“Instead, we have gone to the consumer to get their spend straight into the farm.”

Great British Steak Off competition

DARTS Farm is providing beef for the showman’s supper on the eve of Beef South West, with butcher Alastair David also competing in the Great British Steak Off competition.
He says: “It is nice to be providing our beef for the South West’s best cattle breeders. I have selected a six-week matured sirloin for both the supper and the competition.
“I have got one from a Devon heifer and one from a Devon cross Limousin in case the judge is looking for a leaner steak.
“The competition should be good fun and it would be amazing to win. Producing top quality beef is not an exact science, it is about the whole package from pasture to plate – every job has to be done properly.”

Beef South West timetable

  • 9am: Primestock judging commences
  • All day from 10am: Live cattle handling equipment and machinery demonstrations
  • 11am-2.30pm: Speakers’ corner
  • 11am-12pm: ‘Our route to a premium market’ – Ed Green, chairman of Meat South West; Minette Batters, deputy president of NFU and co-founder of Ladies in Beef; Philip Warren, master butcher
  • 12.15pm-1.15pm: ‘Role of AHDB Beef and Lamb – supply chain and export development’, with Dr Phil Hadley, head of supply chain development; ‘Research and development in the beef sector’, with Dr Mary Vickers, senior beef and sheep scientist; ‘Role of AHDB Beef and Lamb going forward’, with new strategy director, TBC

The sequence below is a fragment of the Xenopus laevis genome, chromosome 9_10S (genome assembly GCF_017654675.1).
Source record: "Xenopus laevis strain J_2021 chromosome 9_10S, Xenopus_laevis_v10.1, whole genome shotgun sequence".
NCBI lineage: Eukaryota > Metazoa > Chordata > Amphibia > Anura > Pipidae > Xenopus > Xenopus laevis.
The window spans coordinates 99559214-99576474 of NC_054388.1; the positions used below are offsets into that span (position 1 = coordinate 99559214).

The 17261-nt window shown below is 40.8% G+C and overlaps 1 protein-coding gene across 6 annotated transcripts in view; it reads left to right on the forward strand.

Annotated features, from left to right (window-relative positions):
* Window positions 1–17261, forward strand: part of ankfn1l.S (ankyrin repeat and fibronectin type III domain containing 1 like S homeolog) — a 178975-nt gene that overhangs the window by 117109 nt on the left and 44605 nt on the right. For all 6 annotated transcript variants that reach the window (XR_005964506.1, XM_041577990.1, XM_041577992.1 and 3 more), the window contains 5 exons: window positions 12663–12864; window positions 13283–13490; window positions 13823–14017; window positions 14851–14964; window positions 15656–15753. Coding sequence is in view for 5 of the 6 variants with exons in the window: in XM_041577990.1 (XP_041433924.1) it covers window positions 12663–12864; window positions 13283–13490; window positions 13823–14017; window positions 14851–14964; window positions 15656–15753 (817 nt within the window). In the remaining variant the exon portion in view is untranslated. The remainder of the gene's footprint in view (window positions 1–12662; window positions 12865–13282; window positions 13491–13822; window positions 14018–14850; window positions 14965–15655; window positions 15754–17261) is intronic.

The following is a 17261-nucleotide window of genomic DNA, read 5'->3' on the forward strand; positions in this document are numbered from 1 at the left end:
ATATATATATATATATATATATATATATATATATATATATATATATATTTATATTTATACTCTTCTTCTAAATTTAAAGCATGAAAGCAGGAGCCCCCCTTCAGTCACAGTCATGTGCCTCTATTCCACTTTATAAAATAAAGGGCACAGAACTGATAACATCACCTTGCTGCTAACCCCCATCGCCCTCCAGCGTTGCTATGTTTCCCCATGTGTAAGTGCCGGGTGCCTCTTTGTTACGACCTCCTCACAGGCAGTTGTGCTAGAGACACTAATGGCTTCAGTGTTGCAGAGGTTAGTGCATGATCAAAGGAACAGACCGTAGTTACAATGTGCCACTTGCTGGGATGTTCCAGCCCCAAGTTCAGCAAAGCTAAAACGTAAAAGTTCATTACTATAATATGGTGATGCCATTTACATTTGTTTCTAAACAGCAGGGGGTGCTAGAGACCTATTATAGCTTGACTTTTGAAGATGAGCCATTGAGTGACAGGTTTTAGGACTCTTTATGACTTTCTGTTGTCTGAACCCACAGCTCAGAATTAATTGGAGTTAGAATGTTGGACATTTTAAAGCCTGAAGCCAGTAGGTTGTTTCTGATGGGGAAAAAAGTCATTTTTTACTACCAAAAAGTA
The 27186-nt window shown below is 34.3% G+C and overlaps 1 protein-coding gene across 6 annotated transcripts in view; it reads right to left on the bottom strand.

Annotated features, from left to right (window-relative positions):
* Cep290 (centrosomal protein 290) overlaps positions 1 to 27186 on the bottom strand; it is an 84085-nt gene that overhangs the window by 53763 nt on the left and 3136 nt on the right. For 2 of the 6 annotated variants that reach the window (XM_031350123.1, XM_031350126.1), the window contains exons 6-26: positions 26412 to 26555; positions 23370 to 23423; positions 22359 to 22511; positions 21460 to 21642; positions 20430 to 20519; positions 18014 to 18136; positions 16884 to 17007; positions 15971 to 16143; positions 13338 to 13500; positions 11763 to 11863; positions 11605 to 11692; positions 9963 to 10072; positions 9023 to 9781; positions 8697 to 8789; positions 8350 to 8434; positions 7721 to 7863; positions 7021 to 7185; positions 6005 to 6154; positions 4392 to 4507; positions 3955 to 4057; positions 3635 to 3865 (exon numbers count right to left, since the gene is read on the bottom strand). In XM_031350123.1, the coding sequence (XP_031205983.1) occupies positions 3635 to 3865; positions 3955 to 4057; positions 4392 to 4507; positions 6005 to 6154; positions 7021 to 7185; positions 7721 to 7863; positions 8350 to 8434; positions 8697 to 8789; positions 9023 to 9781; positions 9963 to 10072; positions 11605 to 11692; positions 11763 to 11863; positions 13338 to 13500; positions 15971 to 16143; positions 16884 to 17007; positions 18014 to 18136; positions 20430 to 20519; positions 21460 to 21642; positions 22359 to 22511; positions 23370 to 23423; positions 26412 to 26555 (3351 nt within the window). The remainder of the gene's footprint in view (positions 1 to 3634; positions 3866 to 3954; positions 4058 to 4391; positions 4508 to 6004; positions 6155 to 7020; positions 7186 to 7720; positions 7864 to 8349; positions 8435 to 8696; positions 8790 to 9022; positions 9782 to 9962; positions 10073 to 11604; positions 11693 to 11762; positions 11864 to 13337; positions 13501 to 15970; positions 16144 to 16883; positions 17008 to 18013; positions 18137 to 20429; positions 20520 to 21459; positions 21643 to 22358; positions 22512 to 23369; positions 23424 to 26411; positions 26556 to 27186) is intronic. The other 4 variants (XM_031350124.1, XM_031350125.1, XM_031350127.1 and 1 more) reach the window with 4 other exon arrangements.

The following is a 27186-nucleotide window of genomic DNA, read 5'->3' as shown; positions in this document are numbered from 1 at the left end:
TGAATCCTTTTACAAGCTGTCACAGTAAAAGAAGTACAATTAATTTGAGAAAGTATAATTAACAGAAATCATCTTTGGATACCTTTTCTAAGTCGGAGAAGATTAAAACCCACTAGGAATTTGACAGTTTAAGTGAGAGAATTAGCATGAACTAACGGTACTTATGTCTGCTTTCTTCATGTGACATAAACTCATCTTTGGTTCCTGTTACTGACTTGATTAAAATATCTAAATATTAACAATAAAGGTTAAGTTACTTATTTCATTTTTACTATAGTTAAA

• 1.30pm-2.30pm: ‘Health and production – beef bull selection for the dairy herd’, with Arwell Owen, Genus ABS; ‘On-farm control of neospora’, with Prof Lee Innes, Moredun Foundation; ‘On-farm control of cryptosporidium’, with Dr Beth Wells, Moredun Foundation; ‘Where now for bTB control?’, with Rupert Dod, National Beef Association bovine TB committee
  • 3pm: Parade of champions and presentation of prizes

Event details

Date: Wednesday, November 11, 2015
Location: Westpoint Centre, Exeter, EX5 1DJ
Tickets: Adults, £10 on the gate or £8 before November 6; concessions, £5 on the gate or £4 before November 6